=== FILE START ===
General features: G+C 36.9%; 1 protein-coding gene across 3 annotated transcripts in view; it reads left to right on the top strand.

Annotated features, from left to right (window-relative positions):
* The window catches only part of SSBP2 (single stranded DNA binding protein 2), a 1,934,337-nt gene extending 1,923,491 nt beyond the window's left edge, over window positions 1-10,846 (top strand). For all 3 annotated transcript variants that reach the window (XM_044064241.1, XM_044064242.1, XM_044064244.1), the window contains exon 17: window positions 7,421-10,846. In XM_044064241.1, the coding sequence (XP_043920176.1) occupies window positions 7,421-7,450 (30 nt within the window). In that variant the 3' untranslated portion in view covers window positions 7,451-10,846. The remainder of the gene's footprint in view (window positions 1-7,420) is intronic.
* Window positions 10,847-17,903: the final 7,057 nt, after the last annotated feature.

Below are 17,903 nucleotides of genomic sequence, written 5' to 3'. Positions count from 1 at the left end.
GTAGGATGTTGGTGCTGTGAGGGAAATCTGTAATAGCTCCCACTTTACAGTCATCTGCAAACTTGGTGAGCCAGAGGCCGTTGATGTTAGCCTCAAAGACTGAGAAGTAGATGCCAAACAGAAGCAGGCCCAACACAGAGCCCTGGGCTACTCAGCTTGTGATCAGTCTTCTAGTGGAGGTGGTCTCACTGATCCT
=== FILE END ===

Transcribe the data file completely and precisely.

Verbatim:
General features: G+C 36.9%; 1 protein-coding gene across 3 annotated transcripts in view; it reads left to right on the top strand.

Annotated features, from left to right (window-relative positions):
* The window catches only part of SSBP2 (single stranded DNA binding protein 2), a 1,934,337-nt gene extending 1,923,491 nt beyond the window's left edge, over window positions 1-10,846 (top strand). For all 3 annotated transcript variants that reach the window (XM_044064241.1, XM_044064242.1, XM_044064244.1), the window contains exon 17: window positions 7,421-10,846. In XM_044064241.1, the coding sequence (XP_043920176.1) occupies window positions 7,421-7,450 (30 nt within the window). In that variant the 3' untranslated portion in view covers window positions 7,451-10,846. The remainder of the gene's footprint in view (window positions 1-7,420) is intronic.
* Window positions 10,847-17,903: the final 7,057 nt, after the last annotated feature.

Below are 17,903 nucleotides of genomic sequence, written 5' to 3'. Positions count from 1 at the left end.
GTAGGATGTTGGTGCTGTGAGGGAAATCTGTAATAGCTCCCACTTTACAGTCATCTGCAAACTTGGTGAGCCAGAGGCCGTTGATGTTAGCCTCAAAGACTGAGAAGTAGATGCCAAACAGAAGCAGGCCCAACACAGAGCCCTGGGCTACTCAGCTTGTGATCAGTCTTCTAGTGGAGGTGGTCTCACTGATCCT